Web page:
Analysis

The Ascension of Rafael Devers

Man, I love this kid. Anytime the camera pans to him, he always looks like he’s having the time of his life. Biggest smile on his face, always jumping around and hugging his teammates.

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This is nothing new for Rafael. He’s always been a fresh, happy face around his teammates. He has always been one of the youngest in the group. One who is just scratching the surface of his baseball potential, and one who is eager to learn.

We often forget Raffy is just 22 years old, and that’s why his trajectory is so exciting.

The last couple of seasons, Devers has been working out the kinks both offensively and defensively — the whole time keeping his happy-go-lucky attitude. Now, we’re into June of 2019, and the results appear to finally be on the horizon.

(Wikimedia Commons)

The surface level stats can excite any baseball fan. He’s already got 79 hits, after having just 108 all of last season. His batting average has hung around .300 almost the entire season. Not only has the bat been rolling, but his off-season regimen appears to be working wonders, as he’s already swiped a career high eight bags. Rafael has a legitimate chance to be a 20/20 guy at only 22 years of age. Even his defense, which started the season shaky, has improved and he’s brought his fielding percentage up 20 points form last season.

Then, we go can a little more in-depth: we can analyze why Devers is having this success with the bat this year, and why it should continue.

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Working with J.D. Martinez so closely has appeared to help with Rafael’s patience and discipline. He’s brought his strikeout percentage down 8% from 24.7 to 16.7. That eight percent makes a huge difference in how pitchers approach him. It also puts him in the top 50 in K%, which is a huge step for him being outside the top 100 just a year ago.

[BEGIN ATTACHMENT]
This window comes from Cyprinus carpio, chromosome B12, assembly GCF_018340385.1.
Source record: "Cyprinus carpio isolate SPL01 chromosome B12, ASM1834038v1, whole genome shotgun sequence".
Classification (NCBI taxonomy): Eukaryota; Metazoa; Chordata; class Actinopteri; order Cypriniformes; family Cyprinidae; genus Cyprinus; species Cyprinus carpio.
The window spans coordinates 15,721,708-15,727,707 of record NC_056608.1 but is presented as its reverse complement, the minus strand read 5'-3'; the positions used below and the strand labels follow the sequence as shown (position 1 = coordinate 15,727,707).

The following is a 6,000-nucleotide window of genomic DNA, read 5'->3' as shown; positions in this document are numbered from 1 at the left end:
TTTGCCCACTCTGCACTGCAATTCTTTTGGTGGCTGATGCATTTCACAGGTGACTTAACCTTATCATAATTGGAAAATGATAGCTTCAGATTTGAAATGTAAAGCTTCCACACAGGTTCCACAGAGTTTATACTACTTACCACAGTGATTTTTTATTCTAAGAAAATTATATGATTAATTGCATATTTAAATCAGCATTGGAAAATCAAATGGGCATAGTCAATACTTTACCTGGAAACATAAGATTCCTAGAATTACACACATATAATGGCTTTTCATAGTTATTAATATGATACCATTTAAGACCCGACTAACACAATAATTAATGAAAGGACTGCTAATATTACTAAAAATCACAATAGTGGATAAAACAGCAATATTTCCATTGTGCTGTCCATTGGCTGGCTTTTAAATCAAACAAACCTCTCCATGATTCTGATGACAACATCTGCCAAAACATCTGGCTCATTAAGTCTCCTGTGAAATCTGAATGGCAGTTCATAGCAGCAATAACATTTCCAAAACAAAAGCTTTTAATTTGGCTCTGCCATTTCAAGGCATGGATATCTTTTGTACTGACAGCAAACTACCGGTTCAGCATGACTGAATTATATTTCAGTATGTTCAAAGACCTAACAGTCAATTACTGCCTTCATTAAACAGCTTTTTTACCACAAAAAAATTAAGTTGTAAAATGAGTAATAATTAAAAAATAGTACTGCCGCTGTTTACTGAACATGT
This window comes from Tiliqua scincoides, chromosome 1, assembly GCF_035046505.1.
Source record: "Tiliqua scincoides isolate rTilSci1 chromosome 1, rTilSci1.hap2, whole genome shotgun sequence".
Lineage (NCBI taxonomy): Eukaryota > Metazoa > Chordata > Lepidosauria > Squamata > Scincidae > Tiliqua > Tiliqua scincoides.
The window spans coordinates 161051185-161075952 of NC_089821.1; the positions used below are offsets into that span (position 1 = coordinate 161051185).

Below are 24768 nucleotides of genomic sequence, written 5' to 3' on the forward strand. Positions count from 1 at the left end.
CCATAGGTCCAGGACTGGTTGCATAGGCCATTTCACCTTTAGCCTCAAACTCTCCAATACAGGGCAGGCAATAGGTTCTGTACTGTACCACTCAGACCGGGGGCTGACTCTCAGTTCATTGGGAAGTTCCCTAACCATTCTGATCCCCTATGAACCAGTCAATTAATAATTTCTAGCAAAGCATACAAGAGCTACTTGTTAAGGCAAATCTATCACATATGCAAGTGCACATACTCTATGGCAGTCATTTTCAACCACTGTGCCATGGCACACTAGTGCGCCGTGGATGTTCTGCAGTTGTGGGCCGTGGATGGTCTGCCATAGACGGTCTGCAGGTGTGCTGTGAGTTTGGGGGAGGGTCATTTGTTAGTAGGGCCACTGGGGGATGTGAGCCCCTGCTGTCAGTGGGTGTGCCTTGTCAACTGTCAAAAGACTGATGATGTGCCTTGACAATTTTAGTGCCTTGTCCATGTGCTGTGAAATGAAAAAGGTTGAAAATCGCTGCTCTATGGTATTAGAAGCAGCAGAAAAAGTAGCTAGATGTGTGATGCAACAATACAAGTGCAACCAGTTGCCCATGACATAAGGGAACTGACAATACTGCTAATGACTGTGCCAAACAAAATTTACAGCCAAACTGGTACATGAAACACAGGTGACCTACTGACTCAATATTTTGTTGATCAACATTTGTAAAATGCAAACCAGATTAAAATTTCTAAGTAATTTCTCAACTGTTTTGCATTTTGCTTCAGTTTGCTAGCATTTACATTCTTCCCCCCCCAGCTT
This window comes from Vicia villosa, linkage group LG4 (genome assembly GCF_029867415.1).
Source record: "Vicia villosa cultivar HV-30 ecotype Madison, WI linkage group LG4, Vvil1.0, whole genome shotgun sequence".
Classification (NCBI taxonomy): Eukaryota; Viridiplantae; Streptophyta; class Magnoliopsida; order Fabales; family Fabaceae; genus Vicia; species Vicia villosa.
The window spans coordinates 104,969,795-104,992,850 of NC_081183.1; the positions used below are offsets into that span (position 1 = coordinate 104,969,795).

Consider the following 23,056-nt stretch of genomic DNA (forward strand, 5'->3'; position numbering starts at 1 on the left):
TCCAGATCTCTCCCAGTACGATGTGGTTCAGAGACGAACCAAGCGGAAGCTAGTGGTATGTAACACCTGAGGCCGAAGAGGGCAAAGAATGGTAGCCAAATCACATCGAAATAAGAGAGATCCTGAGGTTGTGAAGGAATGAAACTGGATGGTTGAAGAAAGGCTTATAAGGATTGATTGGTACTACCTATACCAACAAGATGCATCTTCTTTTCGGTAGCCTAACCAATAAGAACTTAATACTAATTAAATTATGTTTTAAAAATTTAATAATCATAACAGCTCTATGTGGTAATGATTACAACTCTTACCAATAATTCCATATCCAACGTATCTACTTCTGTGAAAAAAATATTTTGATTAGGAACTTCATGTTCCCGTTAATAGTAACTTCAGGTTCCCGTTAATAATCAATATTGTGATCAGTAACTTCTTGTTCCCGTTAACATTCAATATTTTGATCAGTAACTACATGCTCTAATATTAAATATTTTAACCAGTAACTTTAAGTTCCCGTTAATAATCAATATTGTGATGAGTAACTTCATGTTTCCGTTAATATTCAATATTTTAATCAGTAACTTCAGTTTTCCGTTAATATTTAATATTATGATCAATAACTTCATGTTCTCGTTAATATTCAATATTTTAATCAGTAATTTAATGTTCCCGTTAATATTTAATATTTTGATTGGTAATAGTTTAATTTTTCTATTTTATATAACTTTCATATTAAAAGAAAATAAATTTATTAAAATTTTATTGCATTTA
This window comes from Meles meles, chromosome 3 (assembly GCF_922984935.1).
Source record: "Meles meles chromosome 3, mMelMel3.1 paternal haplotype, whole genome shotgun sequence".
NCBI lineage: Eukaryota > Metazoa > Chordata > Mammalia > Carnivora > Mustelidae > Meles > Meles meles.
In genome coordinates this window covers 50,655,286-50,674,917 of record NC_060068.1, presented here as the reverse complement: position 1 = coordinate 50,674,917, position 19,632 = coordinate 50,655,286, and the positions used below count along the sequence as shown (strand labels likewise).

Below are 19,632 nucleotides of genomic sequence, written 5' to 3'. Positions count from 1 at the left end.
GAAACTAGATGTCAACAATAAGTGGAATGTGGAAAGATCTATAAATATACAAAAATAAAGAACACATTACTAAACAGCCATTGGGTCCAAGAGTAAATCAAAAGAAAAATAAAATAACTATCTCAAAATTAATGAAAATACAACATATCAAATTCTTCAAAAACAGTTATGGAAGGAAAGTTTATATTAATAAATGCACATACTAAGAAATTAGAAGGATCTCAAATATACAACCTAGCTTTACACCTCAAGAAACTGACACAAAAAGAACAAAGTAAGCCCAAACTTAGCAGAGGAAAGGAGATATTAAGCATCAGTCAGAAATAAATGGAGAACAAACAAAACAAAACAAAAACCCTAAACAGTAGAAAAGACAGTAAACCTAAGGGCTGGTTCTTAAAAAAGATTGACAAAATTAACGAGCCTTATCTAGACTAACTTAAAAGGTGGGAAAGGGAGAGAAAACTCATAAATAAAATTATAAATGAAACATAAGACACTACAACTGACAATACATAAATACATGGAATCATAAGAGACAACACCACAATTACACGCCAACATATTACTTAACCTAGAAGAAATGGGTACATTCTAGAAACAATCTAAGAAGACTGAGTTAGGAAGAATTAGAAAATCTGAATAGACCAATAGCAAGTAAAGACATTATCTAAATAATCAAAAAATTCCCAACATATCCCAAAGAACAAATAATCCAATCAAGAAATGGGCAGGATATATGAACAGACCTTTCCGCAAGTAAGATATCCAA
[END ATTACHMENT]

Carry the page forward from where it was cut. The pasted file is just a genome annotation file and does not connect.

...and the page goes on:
It seems the huge decrease in strikeouts should really help Rafael going forward as he consistently tries to put together good plate appearances.

Everything else is on the rise for him, maybe not to the full potential it can reach, but improvement nonetheless. His OBP, slugging percentage, OPS, wOBA, WRC+ have all gone from slightly below average to above average.

Another look at Devers’ splits makes one come to see how clutch he’s really been this season. Of anyone with 130 plate appearances this season, he is sixth in batting average with runners on base, and ninth in RBI. Now listen, before you get angry about me using batting average and RBI, consider the scenario. Being able to hit, and drive guys in who are on base, is instrumental in creating team success. Having a bat like Rafael in the middle of the lineup, producing the way he is when the pressure is on, is a huge reason why the Red Sox offense is keeping this team afloat.

This is where it gets really exciting though. Of every single player to play a single game in Major League Baseball in 2019, nobody, NOBODY, has more hard hit balls (95+MPH off the bat) than Rafael. He has 111 hard hit balls, five more than his closest competition Freddie Freeman, and eight more than MVP candidate Cody Bellinger. He’s also got an average of 415 feet per home run, another stat in which he ranks top 30 in all of the MLB. It’s safe to say, Devers has been smashing the ball whenever he gets a chance.

Speaking of hitting balls to the moon…

Aa far as his defence goes, there isn’t a whole lot of trustworthy, next level analytics. I like to default to DRS (Defensive Runs Saved) as somewhat of a gauge of a player’s ability to make key plays.

In 2018, Devers had a -13 DRS. This, is not good. It was bad enough to place him in the bottom ten in the entire league as far as DRS went. However, this season, improvement has been made with the glove for Rafael as well. His DRS of one might not sound sexy, but it’s good enough to put him 8th out of 18 qualified defenders. Again, nothing special about 8th, but with Devers still being just a kid, these slow improvements bode well for the future. A player with similar defensive struggles early in his career was Paul DeJong of the St. Louis Cardinals, who is now considered to be a well above-average shortstop defensively.

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There has always been questions of whether or not he’s going to stick at third, or whether he’s going to end up on the right side of the infield at either first or second. Those questions have all been answered this year, and after a bit of a slow start, he has picked it up tremendously in May and June, especially defensively.

Now I realize his numbers might not pop out across the board quite yet. However, with him being just 22, and already making some massive progression over two and a half seasons, I like the path he’s heading down. If he continues to improve each season, the way he has thus far, Rafael Devers might be on his way to more than just an all-star game or two.


Featured Photo: Keith Allison/Flickr

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John Principe

Writer, Editor and Social Media Director at Diamond Digest

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